It’s anybody’s guess where the UK government stands on e-mobility and clean energy these days. Whatever one may think of Boris Johnson, he at least talked a green game, and his administration implemented some constructive pro-EV policies. His ill-fated successor put climate change deniers in charge of environmental policy, pushed a vast expansion of oil production, and even proposed banning ground-mounted solar panels.
At the moment, UK government policy calls for phasing out ICE vehicles by 2035. But 13 years is a long time, and some in the EV industry apparently fear that the actual implementation of this policy could end up being not quite the thing. An ICE ban may sound like a drastic move, but if it doesn’t include interim targets (as California’s Advanced Clean Cars II regulation does), then automakers could delay taking action for another decade, and infrastructure providers and other industry players might have little incentive to invest.
A group of industry stakeholders, including Ford, ChargePoint and battery manufacturer Britishvolt, recently sent an open letter to the UK’s Secretary of State for Transport and Secretary of State for Business, Energy and Industrial Strategy, asking them to resist pressure to water down the proposed ICE ban.
The letter reads, in part:
The decision to ban the sale of new petrol and diesel cars and vans from 2035 puts the UK on track to be one of a G7 country to transition to electric vehicles. What matters now are the policy levers and enablers to support manufacturers and customers in making that switch. An ambitious Zero-emission Vehicle (ZEV) mandate would guarantee a minimum proportion of electric vehicles on the road from 2024 and provide a clear signal and trajectory to infrastructure investors to accelerate the charge-point roll-out.
We understand that the design and ambition of mandate is still being discussed within government and a consultation response is due imminently. We urge the government to move quickly and bring forward legislation to ensure the mandate is operational from 2024, as originally intended.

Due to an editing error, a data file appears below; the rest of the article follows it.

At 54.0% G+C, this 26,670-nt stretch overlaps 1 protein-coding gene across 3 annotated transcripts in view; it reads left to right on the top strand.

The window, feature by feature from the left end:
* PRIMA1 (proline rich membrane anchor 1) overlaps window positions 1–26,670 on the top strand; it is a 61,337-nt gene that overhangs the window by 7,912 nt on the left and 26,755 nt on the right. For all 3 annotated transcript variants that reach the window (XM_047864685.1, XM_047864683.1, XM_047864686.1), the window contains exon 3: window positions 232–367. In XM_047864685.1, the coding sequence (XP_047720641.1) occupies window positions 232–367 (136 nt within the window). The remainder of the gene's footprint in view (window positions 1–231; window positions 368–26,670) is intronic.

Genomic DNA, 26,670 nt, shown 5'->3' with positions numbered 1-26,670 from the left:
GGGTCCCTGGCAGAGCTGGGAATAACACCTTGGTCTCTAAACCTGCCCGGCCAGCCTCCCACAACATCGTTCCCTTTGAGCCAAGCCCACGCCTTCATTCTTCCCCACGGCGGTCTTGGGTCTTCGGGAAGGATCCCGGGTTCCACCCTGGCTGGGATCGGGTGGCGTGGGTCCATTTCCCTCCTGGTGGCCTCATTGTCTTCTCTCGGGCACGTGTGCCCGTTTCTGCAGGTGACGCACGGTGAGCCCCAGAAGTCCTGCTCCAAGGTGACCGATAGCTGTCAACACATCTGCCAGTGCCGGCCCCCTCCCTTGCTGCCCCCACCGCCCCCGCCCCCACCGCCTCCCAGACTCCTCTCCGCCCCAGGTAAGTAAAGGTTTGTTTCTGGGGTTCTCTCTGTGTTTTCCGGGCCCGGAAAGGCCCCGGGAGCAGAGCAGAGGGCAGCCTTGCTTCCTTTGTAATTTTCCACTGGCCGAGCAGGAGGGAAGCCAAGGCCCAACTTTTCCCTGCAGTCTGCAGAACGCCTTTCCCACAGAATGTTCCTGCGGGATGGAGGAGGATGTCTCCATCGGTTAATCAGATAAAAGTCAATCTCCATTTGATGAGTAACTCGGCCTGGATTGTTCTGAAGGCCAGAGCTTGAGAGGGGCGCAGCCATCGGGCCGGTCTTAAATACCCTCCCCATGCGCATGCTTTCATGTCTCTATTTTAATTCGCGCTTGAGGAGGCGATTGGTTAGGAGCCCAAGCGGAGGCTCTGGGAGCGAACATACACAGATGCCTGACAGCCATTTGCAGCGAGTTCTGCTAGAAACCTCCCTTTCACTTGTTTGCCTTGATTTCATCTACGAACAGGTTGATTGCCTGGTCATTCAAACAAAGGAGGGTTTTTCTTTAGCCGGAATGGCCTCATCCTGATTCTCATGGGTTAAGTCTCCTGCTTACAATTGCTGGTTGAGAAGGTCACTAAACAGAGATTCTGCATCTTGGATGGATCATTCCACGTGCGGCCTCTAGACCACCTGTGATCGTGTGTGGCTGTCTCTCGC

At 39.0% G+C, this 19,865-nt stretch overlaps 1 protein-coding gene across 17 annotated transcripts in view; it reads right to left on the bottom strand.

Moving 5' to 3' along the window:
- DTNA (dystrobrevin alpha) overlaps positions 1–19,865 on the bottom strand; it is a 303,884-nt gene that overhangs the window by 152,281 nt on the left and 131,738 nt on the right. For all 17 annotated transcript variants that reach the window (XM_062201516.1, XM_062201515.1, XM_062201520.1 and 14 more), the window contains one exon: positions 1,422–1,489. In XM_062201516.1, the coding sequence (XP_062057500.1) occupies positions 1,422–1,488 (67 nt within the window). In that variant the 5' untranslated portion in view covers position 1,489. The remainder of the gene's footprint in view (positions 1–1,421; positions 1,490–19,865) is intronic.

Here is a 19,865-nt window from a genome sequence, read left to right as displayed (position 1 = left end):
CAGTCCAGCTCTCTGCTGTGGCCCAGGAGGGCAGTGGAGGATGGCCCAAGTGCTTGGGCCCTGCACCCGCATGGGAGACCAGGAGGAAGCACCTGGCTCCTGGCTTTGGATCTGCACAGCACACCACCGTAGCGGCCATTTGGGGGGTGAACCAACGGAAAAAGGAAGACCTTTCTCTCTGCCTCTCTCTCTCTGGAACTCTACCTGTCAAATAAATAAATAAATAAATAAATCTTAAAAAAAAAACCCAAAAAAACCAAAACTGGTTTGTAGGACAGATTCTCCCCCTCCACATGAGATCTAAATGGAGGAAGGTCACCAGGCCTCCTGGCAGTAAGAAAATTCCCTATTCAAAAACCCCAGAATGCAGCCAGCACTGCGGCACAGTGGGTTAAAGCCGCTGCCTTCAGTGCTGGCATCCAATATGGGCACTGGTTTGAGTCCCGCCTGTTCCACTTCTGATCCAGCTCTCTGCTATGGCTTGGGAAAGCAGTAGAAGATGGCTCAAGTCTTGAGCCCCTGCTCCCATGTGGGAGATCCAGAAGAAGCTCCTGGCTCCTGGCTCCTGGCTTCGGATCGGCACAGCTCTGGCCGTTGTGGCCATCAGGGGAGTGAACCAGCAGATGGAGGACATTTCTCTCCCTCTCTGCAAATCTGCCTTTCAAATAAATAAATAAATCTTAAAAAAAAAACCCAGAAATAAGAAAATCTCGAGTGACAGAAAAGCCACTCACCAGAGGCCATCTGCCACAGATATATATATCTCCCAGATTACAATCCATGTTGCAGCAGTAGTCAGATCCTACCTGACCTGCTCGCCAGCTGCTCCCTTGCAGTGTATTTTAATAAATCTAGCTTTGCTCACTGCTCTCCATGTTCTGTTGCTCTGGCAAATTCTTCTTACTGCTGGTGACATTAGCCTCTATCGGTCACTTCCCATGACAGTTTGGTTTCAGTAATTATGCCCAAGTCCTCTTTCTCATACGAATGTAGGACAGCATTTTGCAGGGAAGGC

The benefits of the UK Government’s leadership on this issue are already visible. High-profile investments to support the EV transition in the UK have created and safeguarded thousands of jobs, with the prospect of many more to come. The Government’s own assessment estimated that 40,000 extra jobs will be created by the EV transition. From research and vehicle design, to chargers and software; to energy services and the vital ongoing task of installing, supporting and maintaining the vehicles and networks: every corner of the UK has the opportunity to benefit from the transition.
In September, 17% of new cars sold were fully electric. With 11.6% and 6.6% for 2021 and 2020 respectively1, we see an impressive level of growth that puts the UK within sight of the 22% floor for 2024 set out in the ZEV mandate consultation2. Bringing forward this legislation will provide a clear and dependable signal to infrastructure providers on EV supply, de-risking chargepoint investment decisions.
This signal is crucial to help accelerate the weekly installation rate of new public charging infrastructure. Front-loading the chargepoint roll-out is essential to boost consumer confidence, especially where customers do not have access to home or work charging infrastructure. As manufacturers bring more EV models to market and sales continue to climb, any risk of oversupply of chargepoints becomes negligible.
Given the success of the UK government’s approach in driving take-up of electric vehicles thus far, we would encourage ministers to protect the current ZEV mandate trajectory by limiting the flexibilities allowed under a ZEV mandate, to avoid watering down the impact of the investment signal. Allowing manufacturers to “borrow” extensively against future deliveries of electric vehicles, thereby dampening delivery in the early years of the mandate, will weaken the targets and planned CO2 reductions and slow infrastructure roll-out due to the lower number of EVs being brought to market. Such an approach would forfeit the hard-won gains that the UK has made by moving further and faster than the EU on this issue.